This post has already been read 8237 times!
By Frank Mwine
Sudan goes to the polls set to extend Bashir’s rule, Undoubtedly President Bashir is expected to win with a landslide for another term in office as opposition boycotts polls.
For those who thought that the Arab Spring will scare some African leaders to seek unlimited re elections or change their Constitutions to extend their grip on power were mistaken. President Bashir is almost alone in the playing field but not alone on the African continent, Sudan opposition have shunned elections for fear of legitimizing the elections since they had no hope of winning the incumbent President Omar al-Bashir.
Indeed President Bashir is now swimming in peacefully waters without waves and tides of the opposition. The Sudan elections will see more than 13 million people voting at some 11,000 polling stations across the country, but observers say that voting got off to a slow start, with mostly soldiers and elderly people showing up at locations visited by the international and local observers.
The 71-year-old president, who came to power in a bloodless coup in June 1989, was seen voting accompanied by ministers and his two wives. The country’s main opposition groups are boycotting the elections, in which 15 little-known candidates are challenging the incumbent.
“I only see Bashir on TV and elsewhere. It doesn’t feel like Bashir has any other contesting against him,” Ali Adel Kheder, 19 said.
The President with his strong financial muscle and political influence, he has dominated all the national media and he has politically dwarfed his challengers. “The state TV and private channels are all pro-Bashir. I don’t know who the candidates are and what their election programmes are.” Mohammed Khatm al-Haaj, 22 said.
The opposition argues that there is no point to vote because the result are obvious ,they say no credible elections can be held until peace is restored in all of the country’s regions and the oppositions demands, including the release of all political prisoners and increased press freedom, are met.
As the opposition continues to lose hope in all the electro process, they have argued that only revolutions like the Arab Spring could only bring sanity in Sudan politics, “The government knows how to fake the election. Change will only come via a revolution, an organised revolution with a leader. There is currently no leader in Sudan.”
However, President Bashir , its only elections that can guarantee him peace, in other words it’s a matter life and death, as I have mentioned above he is under ICC Warrant of arrest under the case ICC-02/05-01/09, The Prosecutor v. Omar Hassan Ahmad Al Bashir. The Pre-Trial Chamber 1 in July 2010 issued another arrest warrant for Mr. Bashir under the following charges.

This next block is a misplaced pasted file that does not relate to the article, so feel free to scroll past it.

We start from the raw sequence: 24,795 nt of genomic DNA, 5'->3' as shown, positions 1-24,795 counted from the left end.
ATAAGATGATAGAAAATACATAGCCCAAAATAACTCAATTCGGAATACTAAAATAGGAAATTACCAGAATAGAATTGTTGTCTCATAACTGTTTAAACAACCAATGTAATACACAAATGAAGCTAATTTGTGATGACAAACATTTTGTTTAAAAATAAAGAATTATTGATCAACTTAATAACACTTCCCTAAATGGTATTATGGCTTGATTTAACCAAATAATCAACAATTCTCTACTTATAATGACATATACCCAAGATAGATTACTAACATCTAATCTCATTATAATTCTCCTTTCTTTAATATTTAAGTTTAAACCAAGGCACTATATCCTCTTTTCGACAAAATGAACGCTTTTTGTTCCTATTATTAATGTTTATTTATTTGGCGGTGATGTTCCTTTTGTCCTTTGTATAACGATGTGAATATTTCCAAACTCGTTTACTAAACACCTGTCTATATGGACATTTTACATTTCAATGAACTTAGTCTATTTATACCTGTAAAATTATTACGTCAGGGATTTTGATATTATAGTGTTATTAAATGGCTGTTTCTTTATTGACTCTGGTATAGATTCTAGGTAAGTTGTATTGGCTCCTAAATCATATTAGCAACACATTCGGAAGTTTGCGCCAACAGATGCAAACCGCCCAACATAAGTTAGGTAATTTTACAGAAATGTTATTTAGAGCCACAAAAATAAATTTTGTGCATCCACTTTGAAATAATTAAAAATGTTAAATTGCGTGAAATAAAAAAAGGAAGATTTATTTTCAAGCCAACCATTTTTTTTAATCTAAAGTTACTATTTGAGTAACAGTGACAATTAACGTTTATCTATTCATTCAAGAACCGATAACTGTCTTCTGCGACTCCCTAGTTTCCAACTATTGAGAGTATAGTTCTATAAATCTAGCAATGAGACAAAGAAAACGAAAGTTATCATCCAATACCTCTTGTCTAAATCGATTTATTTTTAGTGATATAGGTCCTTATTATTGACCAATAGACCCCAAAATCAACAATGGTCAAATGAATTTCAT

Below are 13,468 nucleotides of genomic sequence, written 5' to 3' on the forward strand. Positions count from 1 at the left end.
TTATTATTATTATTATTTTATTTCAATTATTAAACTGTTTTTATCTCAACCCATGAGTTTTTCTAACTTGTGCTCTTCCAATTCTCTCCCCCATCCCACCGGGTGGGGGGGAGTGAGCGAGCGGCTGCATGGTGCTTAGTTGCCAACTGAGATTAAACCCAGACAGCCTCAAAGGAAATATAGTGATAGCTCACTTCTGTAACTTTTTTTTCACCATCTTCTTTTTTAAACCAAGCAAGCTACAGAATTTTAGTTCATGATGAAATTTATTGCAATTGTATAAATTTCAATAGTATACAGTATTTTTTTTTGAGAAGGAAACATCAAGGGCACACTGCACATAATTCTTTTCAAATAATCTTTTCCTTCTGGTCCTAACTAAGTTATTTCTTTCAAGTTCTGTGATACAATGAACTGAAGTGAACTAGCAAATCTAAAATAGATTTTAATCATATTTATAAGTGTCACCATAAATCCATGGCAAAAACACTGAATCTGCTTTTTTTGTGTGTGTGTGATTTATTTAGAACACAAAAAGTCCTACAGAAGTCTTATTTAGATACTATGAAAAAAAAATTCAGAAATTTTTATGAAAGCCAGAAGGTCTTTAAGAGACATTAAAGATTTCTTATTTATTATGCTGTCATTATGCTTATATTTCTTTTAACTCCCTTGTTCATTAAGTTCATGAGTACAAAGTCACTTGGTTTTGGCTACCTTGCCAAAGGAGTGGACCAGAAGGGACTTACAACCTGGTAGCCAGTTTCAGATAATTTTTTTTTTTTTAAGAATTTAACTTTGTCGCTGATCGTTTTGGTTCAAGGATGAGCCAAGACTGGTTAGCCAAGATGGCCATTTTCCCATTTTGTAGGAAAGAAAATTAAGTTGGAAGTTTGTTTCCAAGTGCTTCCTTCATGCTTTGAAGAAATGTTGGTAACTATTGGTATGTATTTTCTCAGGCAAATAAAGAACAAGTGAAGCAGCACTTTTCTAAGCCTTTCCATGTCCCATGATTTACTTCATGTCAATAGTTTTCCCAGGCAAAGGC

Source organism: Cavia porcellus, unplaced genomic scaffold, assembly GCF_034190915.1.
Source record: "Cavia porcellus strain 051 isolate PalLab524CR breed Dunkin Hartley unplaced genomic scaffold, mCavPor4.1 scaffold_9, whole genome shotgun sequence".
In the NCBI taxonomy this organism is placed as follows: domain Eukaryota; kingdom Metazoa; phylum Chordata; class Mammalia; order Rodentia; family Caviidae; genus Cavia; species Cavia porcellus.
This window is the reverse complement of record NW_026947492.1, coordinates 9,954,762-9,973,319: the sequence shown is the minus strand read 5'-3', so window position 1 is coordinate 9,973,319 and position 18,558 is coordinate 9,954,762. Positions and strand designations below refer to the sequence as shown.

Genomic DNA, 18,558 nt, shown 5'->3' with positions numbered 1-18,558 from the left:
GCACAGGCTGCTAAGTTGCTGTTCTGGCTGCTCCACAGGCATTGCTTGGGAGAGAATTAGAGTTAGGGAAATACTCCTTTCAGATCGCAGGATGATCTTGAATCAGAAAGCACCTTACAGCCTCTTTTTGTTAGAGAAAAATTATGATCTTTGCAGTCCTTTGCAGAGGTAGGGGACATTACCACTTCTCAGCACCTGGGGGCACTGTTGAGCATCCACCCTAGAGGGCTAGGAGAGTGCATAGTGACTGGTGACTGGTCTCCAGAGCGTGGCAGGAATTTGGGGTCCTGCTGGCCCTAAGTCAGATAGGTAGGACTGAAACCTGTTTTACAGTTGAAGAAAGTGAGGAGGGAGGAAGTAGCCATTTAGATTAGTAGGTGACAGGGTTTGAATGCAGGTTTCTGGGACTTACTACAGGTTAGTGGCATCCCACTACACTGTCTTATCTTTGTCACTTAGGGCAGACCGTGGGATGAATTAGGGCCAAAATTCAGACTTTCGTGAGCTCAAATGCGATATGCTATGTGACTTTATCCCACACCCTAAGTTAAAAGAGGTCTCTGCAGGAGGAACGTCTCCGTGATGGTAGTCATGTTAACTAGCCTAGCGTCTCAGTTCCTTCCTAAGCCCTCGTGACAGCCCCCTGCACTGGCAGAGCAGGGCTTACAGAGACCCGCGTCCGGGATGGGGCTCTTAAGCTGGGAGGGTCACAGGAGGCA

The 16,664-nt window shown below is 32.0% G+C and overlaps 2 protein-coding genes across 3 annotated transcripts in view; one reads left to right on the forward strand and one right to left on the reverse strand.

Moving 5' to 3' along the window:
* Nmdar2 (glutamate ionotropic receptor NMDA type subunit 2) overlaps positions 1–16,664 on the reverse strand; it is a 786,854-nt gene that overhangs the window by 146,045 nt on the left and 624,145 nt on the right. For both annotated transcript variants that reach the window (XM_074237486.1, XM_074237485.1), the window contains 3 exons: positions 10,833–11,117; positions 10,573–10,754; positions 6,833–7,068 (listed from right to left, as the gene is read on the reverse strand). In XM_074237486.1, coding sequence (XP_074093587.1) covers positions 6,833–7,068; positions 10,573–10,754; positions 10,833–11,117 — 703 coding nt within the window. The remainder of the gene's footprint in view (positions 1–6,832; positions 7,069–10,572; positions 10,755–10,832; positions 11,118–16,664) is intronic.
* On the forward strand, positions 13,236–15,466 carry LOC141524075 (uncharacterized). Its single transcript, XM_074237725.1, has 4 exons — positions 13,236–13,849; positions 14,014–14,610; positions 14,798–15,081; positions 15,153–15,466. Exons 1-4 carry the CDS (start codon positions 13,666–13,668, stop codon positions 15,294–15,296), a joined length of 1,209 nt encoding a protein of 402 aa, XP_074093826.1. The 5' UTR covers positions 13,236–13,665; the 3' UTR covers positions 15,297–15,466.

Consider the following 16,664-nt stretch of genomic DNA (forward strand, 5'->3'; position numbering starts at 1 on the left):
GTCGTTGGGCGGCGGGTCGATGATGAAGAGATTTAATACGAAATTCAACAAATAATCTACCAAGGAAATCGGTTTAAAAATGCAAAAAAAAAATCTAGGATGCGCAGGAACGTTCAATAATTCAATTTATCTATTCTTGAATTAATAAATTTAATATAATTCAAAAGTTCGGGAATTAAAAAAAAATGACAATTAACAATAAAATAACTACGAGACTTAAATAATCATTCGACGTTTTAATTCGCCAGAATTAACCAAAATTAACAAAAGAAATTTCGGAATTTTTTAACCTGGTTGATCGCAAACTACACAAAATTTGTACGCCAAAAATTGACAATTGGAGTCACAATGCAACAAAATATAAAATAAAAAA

Mr Al Bashir is allegedly criminally responsible for ten counts on the basis of his individual criminal responsibility under Article 25(3)(a) of the Rome Statute as an indirect (co) perpetrator including:
• five counts of crimes against humanity: murder – Article 7(1)(a);
extermination – Article 7(1)(b); forcible transfer – Article 7(1)(d); torture – Article 7(1)(f); and rape – Article 7(1)(g);
• two counts of war crimes: intentionally directing attacks against a
civilian population as such or against individual civilians not taking part in hostilities -Article 8(2)(e)(i); and pillaging – Article 8(2)(e)(v).
• Three counts of genocide: genocide by killing (article 6-a), genocide by causing serious bodily or mental harm (article 6-b) and genocide by deliberately inflicting on each target group conditions of life calculated to bring about the group’s physical destruction (article 6-c).
With all these indictments on his head, and the only survival being the immunity derived from the Head of State, he would be naive and reckless to leave power. President Bashir enjoys an overwhelming support from his African counterparts for fear of setting a precedent or a trap that would catch many of them. Accordingly the African Union passed a resolution on July 3 expressing a refusal on the part of its members to cooperate in the arrest and transfer of the President of Sudan to the International Criminal Court.
Confining its call for non-cooperation solely to the Bashir case, the resolution adopted at the end of the 13th African Union Summit of Heads of States says the AU “deeply regrets” that the United Nations ignored its previous demand for the ICC to postpone the arrest warrant against President al Bashir. The resolution states that the African Union “decides that in view of the fact that a request of the African Union has never been acted upon, the AU member states shall not cooperate pursuant to the provisions of Article 98 of the Rome Statute of the ICC relating to immunities for the arrest and surrender of Sudanese President Omar al Bashir to the ICC.”
Indeed, it is obvious that President Bashir is very aware that his life line or as long as his oxygen supporting machine is still switched on, no one will take him to the Hague, whether it was a mistake on the part of the International Community for issuing premature arrest warrants, no doubt these warrants have become a burden for the people of Sudan and the region.
This post has already been read 8237 times!